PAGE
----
Chapter Leader Playbook: Maximize Social Media Tools For Your Members

Over half of college graduates use LinkedIn. It’s possible your members and alumni members are or will be in that group. Does your chapter have a space for them to engage with each other?

Earlier in our Chapter Leader Playbook series, we discussed how your chapter can build and maintain a recognizable brand. Optimizing social media and remote tools can further extend your chapter’s reach.

With a few simple tricks you can easily manage your social media platforms to maintain a relationship with current and graduated members.



There are a vast amount of social networks available today. It can be hard to keep all of your chapter’s social platforms timely and relevant. Check with your organization to see if they have specific requirements of which platforms you are allowed to use. From there, work with your officer team to focus your efforts on a few, high-impact accounts instead of spreading yourselves thin on too many platforms. A few to consider are:


Once you choose your targeted approach, research tools that can make your lives easier when managing the accounts. Use scheduling software to plan your social campaigns and posts in advance. You could meet monthly to pre-plan content for the upcoming month. Here are a few tools to look into:

  • Buffer: Plan and schedule posts on Facebook, Twitter, LinkedIn, and more.
  • TweetDeck: Monitor hashtags on Twitter and gauge reactions to your campaigns.
  • Hootsuite: Manage updates on a variety of social media accounts.
  • Hopper: Schedule Instagram posts in advance.


Regardless of which social channels and tools your chapter is using, you should ensure you are following National guidelines on what you say and how you say it. Ask yourself these questions regarding your chapter accounts:

  • Who has access to the chapter social media accounts?
  • Is there social media guidelines or policy provided by National that you should be adhering to?
  • Are there specific social media branding guidelines you should follow?
  • Are there any social media campaigns that National is running that you should participate in?



LinkedIn can be a great networking tool for your chapter members. Create a LinkedIn subgroup to leverage this social channel to its fullest potential. Subgroups are virtual forums where approved members can share their expertise and grow professional relationships. Check with your contact at National to be sure you are following your organization’s social media guidelines when creating the group. If it is in accordance with bylaws, here are three easy steps to get started:

  1. Designate a chapter LinkedIn manager.
  2. Email National for access. National will need to create the subgroup for your chapter and give access to the assigned manager.
  3. Send an invitation to chapter members. Include the request link to your LinkedIn subgroup within the email invitation to ensure maximum engagement. The manager will need to approve each LinkedIn request, so make sure they are monitoring requests regularly.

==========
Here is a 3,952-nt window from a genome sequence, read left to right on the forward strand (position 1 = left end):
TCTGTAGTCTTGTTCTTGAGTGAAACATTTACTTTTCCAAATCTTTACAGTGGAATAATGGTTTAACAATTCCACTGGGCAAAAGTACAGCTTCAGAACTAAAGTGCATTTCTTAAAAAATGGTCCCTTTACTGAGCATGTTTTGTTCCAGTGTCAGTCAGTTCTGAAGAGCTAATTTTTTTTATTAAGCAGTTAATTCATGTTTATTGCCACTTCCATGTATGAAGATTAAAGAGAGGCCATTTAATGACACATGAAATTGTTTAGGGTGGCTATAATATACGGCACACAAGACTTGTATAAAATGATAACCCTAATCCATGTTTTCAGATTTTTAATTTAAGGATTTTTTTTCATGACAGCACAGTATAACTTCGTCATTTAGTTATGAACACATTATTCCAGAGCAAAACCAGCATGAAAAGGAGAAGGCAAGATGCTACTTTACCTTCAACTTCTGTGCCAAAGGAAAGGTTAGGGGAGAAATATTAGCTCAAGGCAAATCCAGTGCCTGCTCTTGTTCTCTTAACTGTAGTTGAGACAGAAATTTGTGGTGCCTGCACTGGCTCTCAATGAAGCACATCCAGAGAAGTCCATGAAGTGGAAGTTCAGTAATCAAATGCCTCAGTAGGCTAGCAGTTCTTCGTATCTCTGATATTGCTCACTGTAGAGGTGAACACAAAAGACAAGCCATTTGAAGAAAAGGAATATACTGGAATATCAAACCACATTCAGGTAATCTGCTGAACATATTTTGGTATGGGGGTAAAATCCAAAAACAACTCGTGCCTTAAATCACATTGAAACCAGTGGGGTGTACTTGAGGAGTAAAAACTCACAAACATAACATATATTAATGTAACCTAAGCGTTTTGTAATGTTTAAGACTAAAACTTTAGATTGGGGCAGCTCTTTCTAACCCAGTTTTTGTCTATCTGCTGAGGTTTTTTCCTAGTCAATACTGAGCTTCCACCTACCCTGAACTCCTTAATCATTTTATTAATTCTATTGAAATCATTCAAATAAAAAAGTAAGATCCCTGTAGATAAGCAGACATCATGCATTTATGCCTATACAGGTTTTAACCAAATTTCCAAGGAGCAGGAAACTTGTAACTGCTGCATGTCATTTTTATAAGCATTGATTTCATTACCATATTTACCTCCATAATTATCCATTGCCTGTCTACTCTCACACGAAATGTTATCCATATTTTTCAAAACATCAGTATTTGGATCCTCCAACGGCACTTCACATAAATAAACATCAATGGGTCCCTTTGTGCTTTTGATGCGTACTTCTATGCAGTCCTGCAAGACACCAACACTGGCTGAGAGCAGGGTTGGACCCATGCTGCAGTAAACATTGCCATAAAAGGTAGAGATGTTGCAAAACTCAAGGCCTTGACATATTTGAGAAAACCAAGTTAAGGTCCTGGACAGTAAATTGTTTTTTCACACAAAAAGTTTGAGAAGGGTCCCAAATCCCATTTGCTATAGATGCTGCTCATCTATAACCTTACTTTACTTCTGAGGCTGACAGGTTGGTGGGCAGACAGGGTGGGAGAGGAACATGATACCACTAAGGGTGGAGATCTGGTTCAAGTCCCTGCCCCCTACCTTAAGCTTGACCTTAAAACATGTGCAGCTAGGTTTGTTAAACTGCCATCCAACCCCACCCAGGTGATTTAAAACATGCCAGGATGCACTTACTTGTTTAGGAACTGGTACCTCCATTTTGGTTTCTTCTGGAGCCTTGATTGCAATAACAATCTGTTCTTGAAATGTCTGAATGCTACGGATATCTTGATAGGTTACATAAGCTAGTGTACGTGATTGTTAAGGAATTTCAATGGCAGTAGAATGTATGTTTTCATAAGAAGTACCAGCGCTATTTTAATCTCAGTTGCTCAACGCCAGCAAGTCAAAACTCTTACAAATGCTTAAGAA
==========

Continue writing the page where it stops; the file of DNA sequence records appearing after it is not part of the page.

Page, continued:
If you keep your LinkedIn group updated, it can be a great place to post chapter news, events, and announcements. Promote the group by emailing invitations to your chapter email list, posting links in chapter communications, and promoting the request link on your social channels.

As members are approved for the group, they can post and start discussions. The manager will have to moderate the group regularly to remove any unrelated posts if necessary. The group should be used to share and grow professional relationships, so any posts related to marketing or sales (e.g. products, services, unrelated conferences, webinars and events)  should be discouraged or removed.



Along with using social media and email communications to connect with your members, there are a variety of tools available to help you interact virtually. Phone or virtual meetings give members more flexibility when they are short on time. We recommend you take a look at the following services:


If you are short on budget, many of the above options are free to use. However, the paid services offer a variety of features that make conference calls a breeze. Gather a list of requirements for your chapter and compare them to the features the service provides.

You can use virtual meetings for chapter business, but also for professional and personal development. Keep it light by hosting a chapter book or podcast club. To make sure your phone or virtual meeting is successful, consider the following tips:

  • Set the meeting to last around 60-90 minutes or less.
  • Distribute an agenda prior to the meeting so members know what will be discussed.
  • Send an Outlook/Google/iCal calendar appointment so attendees can easily accept and add to their digital calendar.
  • Send an email reminder two or three days prior to the meeting to increase attendance
  • At the close of the meeting, ask members for their input on items to discuss for the next agenda.
  • If there are any key takeaways, action items or highlights, be sure to call those out in the meeting notes.
  • Take meeting notes and send them to all members (not just the ones who attended) within a few days of the meeting.


Always remember, your current members are the core of your chapter – keep them in mind when you are planning your social media efforts. In the next post of our Chapter Leader Playbook series, we look at how to provide your members with a positive experience beginning at onboarding.

About the author

Katie Carson is the former Marketing Specialist for Billhighway and greekbill. She oversaw the marketing strategies for all things fraternal.